Ross Taylor can expect his captaincy to undergo an almost forensic investigation when he and his New Zealand team return from the tour of Sri Lanka.
New Zealand's abysmal form over the past couple of months has thrown Taylor's leadership into sharp relief, and NZC chairman Chris Moller has confirmed the issue will be up for discussion at board level during the upcoming review of the tour.
"Post this tour, the board will be having a meeting with (coach) Mike Hesson," said Moller.
"We'll be covering a whole range of matters, including the captaincy, and will make some decisions from there." Speaking to Radio Sport's Brendan Telfer, Moller said he didn't wish to speculate on any likely outcome, but promised a comprehensive review
"David White [CEO], John Buchanan [director of cricket] and Mike will do a full review of the tour; the board will cover that off and we'll make decisions from there."
Sources, speaking under condition of anonymity, say Taylor's style of captaincy has already come under the spotlight at team management level, in particular his manner of communication, and his reluctance to get alongside players individually.
However, none thought it likely Taylor would be relieved of the captaincy immediately, the consensus being he'd be persevered with until at least the end of the tour to South Africa, if not up to England's visit in February.
Taylor took over the full captaincy late last year, and in the ensuing 12 months presided over seven test defeats from 12 outings, including the past five in succession.
His ODI record also reads dismally: 12 losses from 18 completed games, while his T20 results are the only ones in credit - six wins, two ties and four losses. If Taylor was to be discarded, the hot favourite to replace him is Brendon McCullum.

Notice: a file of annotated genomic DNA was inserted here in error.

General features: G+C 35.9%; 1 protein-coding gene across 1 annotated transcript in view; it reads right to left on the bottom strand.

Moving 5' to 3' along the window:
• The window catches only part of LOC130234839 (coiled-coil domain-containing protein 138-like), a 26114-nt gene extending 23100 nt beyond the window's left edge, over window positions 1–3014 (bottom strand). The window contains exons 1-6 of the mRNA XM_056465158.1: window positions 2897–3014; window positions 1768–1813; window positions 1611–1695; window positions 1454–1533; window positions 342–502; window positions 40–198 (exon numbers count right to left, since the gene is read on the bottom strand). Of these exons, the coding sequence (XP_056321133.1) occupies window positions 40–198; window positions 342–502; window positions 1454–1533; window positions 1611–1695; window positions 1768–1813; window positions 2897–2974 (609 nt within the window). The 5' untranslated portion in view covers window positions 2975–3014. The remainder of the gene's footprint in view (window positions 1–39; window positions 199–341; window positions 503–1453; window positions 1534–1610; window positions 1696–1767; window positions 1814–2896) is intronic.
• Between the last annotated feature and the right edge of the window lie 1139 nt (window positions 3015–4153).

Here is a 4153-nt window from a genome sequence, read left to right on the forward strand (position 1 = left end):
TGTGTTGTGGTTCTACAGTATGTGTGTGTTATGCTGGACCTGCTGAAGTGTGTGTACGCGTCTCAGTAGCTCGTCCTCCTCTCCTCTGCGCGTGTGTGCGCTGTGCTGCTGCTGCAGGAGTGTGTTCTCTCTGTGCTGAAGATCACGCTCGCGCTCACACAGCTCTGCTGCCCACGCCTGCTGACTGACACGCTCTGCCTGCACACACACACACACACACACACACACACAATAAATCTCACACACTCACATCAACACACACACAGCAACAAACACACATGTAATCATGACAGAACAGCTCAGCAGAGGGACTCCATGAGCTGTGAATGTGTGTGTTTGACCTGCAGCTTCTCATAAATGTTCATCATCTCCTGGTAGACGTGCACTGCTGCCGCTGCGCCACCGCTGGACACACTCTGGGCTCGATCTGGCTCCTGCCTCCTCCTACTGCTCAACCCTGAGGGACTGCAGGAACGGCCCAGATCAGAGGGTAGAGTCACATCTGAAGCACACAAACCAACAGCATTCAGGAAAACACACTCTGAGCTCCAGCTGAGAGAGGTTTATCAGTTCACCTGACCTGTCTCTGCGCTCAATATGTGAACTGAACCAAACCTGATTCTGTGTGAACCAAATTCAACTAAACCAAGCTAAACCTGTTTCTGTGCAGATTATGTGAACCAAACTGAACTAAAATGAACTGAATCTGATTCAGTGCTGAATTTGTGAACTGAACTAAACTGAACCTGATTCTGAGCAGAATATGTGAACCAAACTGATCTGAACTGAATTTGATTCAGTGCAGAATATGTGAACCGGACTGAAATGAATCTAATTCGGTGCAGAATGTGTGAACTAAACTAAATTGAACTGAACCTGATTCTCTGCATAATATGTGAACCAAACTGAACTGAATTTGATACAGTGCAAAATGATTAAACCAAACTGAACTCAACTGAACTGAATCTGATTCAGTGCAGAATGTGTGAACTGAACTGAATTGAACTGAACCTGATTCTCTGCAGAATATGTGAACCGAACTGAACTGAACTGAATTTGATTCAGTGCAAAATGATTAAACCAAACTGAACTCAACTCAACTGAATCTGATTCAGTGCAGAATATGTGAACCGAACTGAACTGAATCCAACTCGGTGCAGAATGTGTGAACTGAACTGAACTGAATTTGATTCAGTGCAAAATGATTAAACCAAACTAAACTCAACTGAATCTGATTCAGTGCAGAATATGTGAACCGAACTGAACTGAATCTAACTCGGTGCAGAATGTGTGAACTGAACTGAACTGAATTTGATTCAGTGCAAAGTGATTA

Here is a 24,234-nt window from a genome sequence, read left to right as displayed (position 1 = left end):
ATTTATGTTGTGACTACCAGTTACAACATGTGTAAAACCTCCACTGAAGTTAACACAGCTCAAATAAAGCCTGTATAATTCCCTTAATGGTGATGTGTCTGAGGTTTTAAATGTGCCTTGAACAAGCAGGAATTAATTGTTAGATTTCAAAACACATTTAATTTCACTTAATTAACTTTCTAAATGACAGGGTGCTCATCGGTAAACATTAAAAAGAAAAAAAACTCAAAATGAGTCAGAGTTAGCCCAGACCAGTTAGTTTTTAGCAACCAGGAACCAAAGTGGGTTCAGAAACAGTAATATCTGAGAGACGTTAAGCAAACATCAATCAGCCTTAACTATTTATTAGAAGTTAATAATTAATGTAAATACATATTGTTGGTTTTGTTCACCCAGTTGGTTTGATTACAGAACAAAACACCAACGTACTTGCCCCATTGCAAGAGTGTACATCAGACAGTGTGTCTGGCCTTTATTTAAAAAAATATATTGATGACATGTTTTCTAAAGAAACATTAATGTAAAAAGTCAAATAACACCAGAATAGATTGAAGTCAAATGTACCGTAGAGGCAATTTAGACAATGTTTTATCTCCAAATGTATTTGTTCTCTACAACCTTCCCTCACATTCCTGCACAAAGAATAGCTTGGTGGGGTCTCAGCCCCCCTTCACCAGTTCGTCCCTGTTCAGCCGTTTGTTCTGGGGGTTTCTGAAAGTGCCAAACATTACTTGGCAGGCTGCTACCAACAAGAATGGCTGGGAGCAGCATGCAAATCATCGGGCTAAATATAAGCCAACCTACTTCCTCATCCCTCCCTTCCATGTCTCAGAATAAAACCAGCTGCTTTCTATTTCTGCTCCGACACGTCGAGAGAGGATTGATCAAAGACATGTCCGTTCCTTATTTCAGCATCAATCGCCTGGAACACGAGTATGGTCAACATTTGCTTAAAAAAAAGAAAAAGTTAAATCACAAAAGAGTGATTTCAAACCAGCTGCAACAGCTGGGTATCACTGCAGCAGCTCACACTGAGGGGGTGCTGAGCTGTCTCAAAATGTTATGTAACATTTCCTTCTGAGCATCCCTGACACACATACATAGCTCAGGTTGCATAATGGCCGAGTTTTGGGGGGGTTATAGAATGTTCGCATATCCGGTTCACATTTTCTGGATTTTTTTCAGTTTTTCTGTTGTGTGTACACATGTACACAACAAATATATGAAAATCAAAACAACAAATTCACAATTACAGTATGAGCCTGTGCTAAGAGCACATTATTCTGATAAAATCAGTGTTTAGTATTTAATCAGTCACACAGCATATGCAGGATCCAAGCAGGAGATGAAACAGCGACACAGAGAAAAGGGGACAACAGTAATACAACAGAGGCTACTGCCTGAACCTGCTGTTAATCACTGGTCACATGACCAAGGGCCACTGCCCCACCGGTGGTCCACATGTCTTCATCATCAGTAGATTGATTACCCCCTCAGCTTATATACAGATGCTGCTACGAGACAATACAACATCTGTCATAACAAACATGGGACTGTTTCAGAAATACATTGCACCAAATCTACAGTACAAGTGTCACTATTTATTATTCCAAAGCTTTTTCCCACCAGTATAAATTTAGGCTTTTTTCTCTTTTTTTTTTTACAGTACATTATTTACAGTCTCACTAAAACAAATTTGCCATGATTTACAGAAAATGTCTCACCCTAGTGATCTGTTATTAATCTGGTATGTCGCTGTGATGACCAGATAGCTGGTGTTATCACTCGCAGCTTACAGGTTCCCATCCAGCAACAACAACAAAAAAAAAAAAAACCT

Meanwhile, New Zealand batting great Martin Crowe, just seconded by NZC as a talent scout, has penned an open letter to the beleaguered Black Caps batsmen on the Cricinfo website.
Crowe gives technical and mental tips to each of the top six and sums up: "Overall, lads, we just want a bit of individual spirit and some internal fortitude over a reasonable period at the crease. Deep down I do hope you are thinking of churning out a ton. I know there is no greater feeling as a batsman. To bat six hours in a test is better than sex.
"Mostly I just want you to decide on who and what you are and what you know, what you bring to international cricket, what you want to give for your country. From the outside, you look dispirited, disjointed and disoriented.
"Wrongly, you are looking outside for the answers. Look within, look in the mirror and ask yourself to stand up and be the men you are. Look within, be honest, strip away the rubbish and focus on what's important and what's really and essentially you."
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